The excitonic insulating state can be considered from two normal states (pictured below). Either the system must be a small-gap semiconductor or a small indirect overlap semimetal. In fact, Mott had first considered the semimetallic limit, while Kohn and others had considered the semiconducting limit.
- Semiconducting limit: If one can somehow reduce the band gap energy, , then at some point, the binding energy to form an exciton, , will exceed , and the system will unstable to the spontaneous formation excitons.
- Semimetallic limit: In this case, one considers screening effects. If one decreases the band overlap, a characteristic energy, , will be reached such that particle-hole pairs will be insufficiently screened, leading to a localization of the charge carriers.
Therefore, in the regime of < <, the excitonic insulator state is expected. Properties of the excitonic insulator state are presented pedagogically in a Les Houches lecture by Kohn in this book, which is very difficult to find!
In a solid state context, it has been difficult to establish whether the excitonic insulator state has been realized because a lattice distortion is expected to accompany the transition to the excitonic insulator ground state. Therefore, it is difficult to isolate the driving mechanism behind the transition (this difficulty will be familiar to those who study high T-c superconductivity!).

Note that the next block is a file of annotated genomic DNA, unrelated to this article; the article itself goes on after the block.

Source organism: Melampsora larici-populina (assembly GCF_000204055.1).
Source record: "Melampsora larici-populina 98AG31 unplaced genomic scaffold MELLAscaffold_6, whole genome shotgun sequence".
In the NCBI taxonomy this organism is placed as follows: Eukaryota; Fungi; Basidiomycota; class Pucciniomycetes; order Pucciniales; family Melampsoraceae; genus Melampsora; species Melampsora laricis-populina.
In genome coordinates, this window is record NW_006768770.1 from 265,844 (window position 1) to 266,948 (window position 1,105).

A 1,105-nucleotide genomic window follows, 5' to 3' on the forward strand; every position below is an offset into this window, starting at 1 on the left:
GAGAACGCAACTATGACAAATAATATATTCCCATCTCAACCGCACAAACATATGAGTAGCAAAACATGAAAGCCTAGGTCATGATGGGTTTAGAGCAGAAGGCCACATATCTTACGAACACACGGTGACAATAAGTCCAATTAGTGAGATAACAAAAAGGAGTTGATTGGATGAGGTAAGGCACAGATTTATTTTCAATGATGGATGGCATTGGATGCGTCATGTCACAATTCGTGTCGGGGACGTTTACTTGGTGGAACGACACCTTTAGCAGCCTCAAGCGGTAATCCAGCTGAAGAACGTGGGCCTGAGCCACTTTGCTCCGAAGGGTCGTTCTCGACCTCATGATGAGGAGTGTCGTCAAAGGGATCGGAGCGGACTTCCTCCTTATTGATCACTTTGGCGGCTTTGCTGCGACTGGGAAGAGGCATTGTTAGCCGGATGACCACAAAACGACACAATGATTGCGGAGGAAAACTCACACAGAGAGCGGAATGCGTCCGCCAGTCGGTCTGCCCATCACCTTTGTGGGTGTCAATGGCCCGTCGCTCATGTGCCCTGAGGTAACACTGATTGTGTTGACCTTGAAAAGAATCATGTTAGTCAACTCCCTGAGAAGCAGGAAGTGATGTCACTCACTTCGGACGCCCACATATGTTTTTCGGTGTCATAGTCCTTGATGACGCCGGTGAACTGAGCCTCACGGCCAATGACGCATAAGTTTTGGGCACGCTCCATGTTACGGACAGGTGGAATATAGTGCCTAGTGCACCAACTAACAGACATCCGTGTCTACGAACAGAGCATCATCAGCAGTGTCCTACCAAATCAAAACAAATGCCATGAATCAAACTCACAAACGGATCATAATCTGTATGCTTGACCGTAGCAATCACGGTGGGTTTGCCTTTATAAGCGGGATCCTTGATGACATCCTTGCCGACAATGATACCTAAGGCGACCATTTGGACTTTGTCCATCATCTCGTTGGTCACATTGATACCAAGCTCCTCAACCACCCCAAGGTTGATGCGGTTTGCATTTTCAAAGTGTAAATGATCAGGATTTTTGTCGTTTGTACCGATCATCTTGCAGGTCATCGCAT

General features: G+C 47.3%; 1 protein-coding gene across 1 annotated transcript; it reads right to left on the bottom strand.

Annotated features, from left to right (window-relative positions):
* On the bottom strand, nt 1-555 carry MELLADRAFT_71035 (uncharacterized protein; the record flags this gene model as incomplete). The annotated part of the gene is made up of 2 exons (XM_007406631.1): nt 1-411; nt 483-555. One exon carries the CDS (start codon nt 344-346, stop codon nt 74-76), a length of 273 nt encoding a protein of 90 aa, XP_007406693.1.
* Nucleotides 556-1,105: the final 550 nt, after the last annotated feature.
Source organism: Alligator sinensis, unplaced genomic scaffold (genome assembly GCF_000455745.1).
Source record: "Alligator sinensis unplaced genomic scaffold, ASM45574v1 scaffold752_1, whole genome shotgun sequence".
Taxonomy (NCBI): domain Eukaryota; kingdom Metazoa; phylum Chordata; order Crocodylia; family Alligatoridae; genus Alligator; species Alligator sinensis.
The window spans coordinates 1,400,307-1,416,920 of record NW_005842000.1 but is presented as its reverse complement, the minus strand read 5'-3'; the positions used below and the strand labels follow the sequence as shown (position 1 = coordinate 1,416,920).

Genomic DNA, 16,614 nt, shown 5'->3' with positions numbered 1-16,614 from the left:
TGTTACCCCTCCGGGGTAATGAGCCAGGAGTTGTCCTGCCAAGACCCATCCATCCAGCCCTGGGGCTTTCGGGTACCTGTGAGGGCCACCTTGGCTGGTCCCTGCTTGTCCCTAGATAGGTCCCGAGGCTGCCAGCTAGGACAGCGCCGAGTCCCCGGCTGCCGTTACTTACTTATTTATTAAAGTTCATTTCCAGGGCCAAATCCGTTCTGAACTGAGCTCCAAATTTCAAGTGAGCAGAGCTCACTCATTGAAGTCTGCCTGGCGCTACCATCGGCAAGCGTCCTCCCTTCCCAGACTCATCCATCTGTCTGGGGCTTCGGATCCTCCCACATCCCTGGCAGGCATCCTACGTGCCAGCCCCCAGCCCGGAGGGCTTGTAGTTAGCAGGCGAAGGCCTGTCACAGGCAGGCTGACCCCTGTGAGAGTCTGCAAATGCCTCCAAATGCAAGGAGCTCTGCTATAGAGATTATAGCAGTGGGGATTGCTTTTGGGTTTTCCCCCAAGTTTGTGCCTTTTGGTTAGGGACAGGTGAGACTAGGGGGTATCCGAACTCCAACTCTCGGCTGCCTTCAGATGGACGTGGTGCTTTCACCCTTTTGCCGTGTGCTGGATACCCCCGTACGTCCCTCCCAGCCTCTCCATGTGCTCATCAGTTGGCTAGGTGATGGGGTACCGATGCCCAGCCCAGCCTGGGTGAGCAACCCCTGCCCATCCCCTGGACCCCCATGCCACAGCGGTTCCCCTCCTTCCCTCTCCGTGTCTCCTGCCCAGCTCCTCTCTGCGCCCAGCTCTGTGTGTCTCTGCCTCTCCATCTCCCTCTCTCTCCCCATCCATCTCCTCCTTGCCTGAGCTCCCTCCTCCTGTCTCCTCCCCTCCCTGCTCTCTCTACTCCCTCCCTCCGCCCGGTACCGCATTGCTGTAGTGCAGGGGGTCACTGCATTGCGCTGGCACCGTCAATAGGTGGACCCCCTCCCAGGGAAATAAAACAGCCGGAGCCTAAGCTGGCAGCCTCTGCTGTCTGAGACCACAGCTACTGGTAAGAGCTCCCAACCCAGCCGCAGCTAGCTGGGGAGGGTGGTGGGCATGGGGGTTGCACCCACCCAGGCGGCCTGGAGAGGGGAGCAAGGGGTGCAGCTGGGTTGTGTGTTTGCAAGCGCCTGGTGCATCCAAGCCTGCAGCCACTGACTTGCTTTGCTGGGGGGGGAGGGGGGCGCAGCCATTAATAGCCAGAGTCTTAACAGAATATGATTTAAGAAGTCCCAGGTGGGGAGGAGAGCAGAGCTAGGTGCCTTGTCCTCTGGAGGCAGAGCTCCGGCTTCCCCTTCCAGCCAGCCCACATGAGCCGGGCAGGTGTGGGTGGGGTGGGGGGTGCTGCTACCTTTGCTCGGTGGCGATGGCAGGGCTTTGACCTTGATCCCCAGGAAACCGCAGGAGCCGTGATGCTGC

There are a few materials suspected to possess excitonic insulator ground states in a solid state setting: 1T-TiSe, TaNiSe and TmSeTe. In my personal opinion, the case for 1T-TiSe is probably the strongest purely because there have been far more experiments on this material than the other candidate materials.
Though this state of matter was considered almost 50 years ago, it still remains relevant today. As Landau once said,
Unfortunately, everything that is new is not interesting, and everything which is interesting, is not new.